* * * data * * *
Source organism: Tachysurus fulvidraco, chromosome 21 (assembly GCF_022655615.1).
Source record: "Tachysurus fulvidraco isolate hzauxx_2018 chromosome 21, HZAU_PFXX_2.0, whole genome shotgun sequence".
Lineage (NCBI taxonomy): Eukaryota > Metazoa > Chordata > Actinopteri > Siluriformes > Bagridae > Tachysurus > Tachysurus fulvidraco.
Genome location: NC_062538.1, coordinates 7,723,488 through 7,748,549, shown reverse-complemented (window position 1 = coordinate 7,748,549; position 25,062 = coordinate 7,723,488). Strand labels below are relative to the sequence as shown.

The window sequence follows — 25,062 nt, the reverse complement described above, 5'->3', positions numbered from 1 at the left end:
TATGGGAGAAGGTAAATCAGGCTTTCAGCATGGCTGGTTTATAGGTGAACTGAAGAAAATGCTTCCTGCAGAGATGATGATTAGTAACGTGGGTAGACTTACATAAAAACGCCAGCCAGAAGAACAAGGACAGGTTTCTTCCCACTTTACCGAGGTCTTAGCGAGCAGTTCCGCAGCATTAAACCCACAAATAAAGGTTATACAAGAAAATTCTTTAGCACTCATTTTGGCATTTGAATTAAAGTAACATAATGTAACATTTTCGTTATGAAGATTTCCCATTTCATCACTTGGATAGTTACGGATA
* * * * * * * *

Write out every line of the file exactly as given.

Source organism: Tachysurus fulvidraco, chromosome 21 (assembly GCF_022655615.1).
Source record: "Tachysurus fulvidraco isolate hzauxx_2018 chromosome 21, HZAU_PFXX_2.0, whole genome shotgun sequence".
Lineage (NCBI taxonomy): Eukaryota > Metazoa > Chordata > Actinopteri > Siluriformes > Bagridae > Tachysurus > Tachysurus fulvidraco.
Genome location: NC_062538.1, coordinates 7,723,488 through 7,748,549, shown reverse-complemented (window position 1 = coordinate 7,748,549; position 25,062 = coordinate 7,723,488). Strand labels below are relative to the sequence as shown.

The window sequence follows — 25,062 nt, the reverse complement described above, 5'->3', positions numbered from 1 at the left end:
TATGGGAGAAGGTAAATCAGGCTTTCAGCATGGCTGGTTTATAGGTGAACTGAAGAAAATGCTTCCTGCAGAGATGATGATTAGTAACGTGGGTAGACTTACATAAAAACGCCAGCCAGAAGAACAAGGACAGGTTTCTTCCCACTTTACCGAGGTCTTAGCGAGCAGTTCCGCAGCATTAAACCCACAAATAAAGGTTATACAAGAAAATTCTTTAGCACTCATTTTGGCATTTGAATTAAAGTAACATAATGTAACATTTTCGTTATGAAGATTTCCCATTTCATCACTTGGATAGTTACGGATA